Ground-up construction gives you the benefit of creating and customizing everything from start to finish, or from the initial design to the way the property is managed. Overall, it is a riskier investment to build new because you will be starting at zero percent occupancy with expensive carrying costs and negative cash flow. However, there is greater profit to be made on the back-end when the property is stabilized. The overall timeline of building new is another potential drawback. Finding the right land, getting permits and approvals, having design work done and experiencing unexpected site conditions and other unforeseen issues can delay the project.

Buying existing

The immediate cash flow from a stabilized facility is a major benefit for individuals looking for a turnkey investment. A potential con for buying an existing property is the time it can take to find that opportunity that fits all of the individualized investment criteria—size, price, location, cap rate, etc. The success of the self-storage industry has been well-publicized for some time now, and competition is very strong from the self-storage REITs and other large private equity group that have been able to pay more than the average investor can because of their lower borrowing costs.

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Setting Sale

Preparing to Use Your New TSSA Rental Agreement 

by Kristy Breaux, TSSA Deputy Executive Director

One of the most important benefits of membership in TSSA is the right to use the renowned TSSA Rental Agreement. Having a basic understanding of the contract’s terms, as well as the decisions you as the business owner must make, is a great place to start. With this blog, we will focus on Page 1 of the lease, which includes all the items that are not simply defaults (in other words, things that will need to be filled in at the time of rental or decided in advance.) 

The TSSA Rental Agreement is a lease contract between you and the tenant outlining all fees and responsibilities. The agreement informs the tenant of your policies and protects you from damages, lack of payment, or other circumstance that may arise. If this is your first time using the printed TSSA Rental Agreement (or e-Lease if using electronically), this guide will help you get started. For a more detailed look at the terms of the lease you can read this blog or watch this short video
The first section, Tenant Information, collects the contact information for the tenant. The customer will need to identify who should have access to enter the unit and who should be notified in case of emergency.  That can be the same person or two different people. It’s important to note that the emergency contact (unless named as having access rights) is not authorized to enter the unit unless there is legal reason for such. Additionally, anyone listed as authorized to enter the unit may be given account information. If the person listed as authorized to enter does not have a key, facility staff may assist by cutting the lock. It’s helpful to explain these things to the tenant during the lease process. In either case, neither the person with access rights nor the emergency contact have a financial responsibility. This falls solely on the tenant listed.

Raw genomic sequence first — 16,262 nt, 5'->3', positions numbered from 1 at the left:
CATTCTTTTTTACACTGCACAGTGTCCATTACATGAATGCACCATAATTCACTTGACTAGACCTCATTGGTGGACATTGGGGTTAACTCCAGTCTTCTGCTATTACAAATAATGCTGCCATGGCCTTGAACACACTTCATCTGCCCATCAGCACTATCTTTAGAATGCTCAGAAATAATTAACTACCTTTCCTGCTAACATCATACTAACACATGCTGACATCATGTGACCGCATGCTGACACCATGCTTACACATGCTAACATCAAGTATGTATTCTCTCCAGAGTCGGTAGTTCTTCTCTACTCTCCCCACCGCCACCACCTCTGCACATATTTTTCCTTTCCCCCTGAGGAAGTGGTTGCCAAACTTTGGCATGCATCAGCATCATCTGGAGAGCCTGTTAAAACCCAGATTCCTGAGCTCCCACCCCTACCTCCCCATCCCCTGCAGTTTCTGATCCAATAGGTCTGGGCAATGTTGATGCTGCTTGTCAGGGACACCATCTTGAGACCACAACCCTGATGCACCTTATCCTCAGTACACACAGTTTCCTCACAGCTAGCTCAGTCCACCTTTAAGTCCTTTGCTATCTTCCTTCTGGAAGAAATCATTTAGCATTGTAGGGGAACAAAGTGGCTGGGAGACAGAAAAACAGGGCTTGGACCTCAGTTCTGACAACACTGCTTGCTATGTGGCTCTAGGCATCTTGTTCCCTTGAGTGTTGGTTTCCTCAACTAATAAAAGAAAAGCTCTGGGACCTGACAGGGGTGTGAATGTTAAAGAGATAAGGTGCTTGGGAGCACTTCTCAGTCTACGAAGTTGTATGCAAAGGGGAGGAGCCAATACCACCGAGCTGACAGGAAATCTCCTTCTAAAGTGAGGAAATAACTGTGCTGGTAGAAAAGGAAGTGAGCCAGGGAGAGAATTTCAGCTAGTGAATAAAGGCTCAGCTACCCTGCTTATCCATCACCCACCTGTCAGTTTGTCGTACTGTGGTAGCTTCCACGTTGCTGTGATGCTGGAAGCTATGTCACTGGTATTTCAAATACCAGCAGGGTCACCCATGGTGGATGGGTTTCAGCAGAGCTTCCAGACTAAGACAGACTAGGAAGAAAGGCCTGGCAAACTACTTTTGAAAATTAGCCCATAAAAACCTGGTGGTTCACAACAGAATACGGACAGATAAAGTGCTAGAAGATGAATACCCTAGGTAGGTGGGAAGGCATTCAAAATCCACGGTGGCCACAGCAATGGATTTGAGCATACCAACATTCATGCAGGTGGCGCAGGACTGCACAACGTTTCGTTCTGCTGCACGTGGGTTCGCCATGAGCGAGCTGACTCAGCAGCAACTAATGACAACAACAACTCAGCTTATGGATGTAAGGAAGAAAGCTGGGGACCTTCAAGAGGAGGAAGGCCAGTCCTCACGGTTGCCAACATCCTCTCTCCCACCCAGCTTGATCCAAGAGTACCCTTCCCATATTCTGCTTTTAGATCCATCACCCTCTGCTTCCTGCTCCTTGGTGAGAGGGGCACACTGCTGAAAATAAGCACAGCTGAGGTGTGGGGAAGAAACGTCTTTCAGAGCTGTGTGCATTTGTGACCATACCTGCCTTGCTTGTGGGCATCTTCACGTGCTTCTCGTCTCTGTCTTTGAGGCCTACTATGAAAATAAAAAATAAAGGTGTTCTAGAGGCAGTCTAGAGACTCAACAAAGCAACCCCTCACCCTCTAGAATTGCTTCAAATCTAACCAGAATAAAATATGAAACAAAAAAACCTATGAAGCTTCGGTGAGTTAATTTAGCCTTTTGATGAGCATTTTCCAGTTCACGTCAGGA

TSSA recommends that only one person or business be listed on Line 1. Spouses or significant others can be listed as having access rights. That way, you are only obligated to deal with one tenant, who makes all decisions regarding the contract.  


Paragraph 2 asks the important question about military service. (Special rules apply to foreclosures and evictions of military personnel because of the federal Servicemembers Civil Relief Act, so you need this answer.) Form ADD-4 may be used as an addendum for lease agreements with service members.  

This paragraph also explains the tenant’s obligation to keep information updated. If the tenant moves or is unreachable, the burden is on them to make you aware of current contact information so that any communication you send reaches them. 

Paragraph 3 is the space commitment. The minimum lease term is the minimum number of months the tenant is obligated to the terms of the contract. Most members use a default of one month, but you can use a longer minimum if your customer agrees to it. After that initial period, the tenant leases from you on a month-to-month basis. The obligation to pay rent stays in place until the tenant provides a 10-day move-out notice as outlined in paragraph 9 of the lease. 

You can use forms ADD-10 or ADD-11 if the tenant is storing a vehicle, boat, or RV, in addition to renting the unit. Or, TSSA does offer a rental agreement specifically designed for storage of vehicle, boat, trailer or RV when the tenant is renting a parking space or enclosure rather than a regular self-storage unit.  If your facility offers exclusively boat and RV storage, you’ll want to consider using the Vehicle, Boat and Trailer Rental Agreement.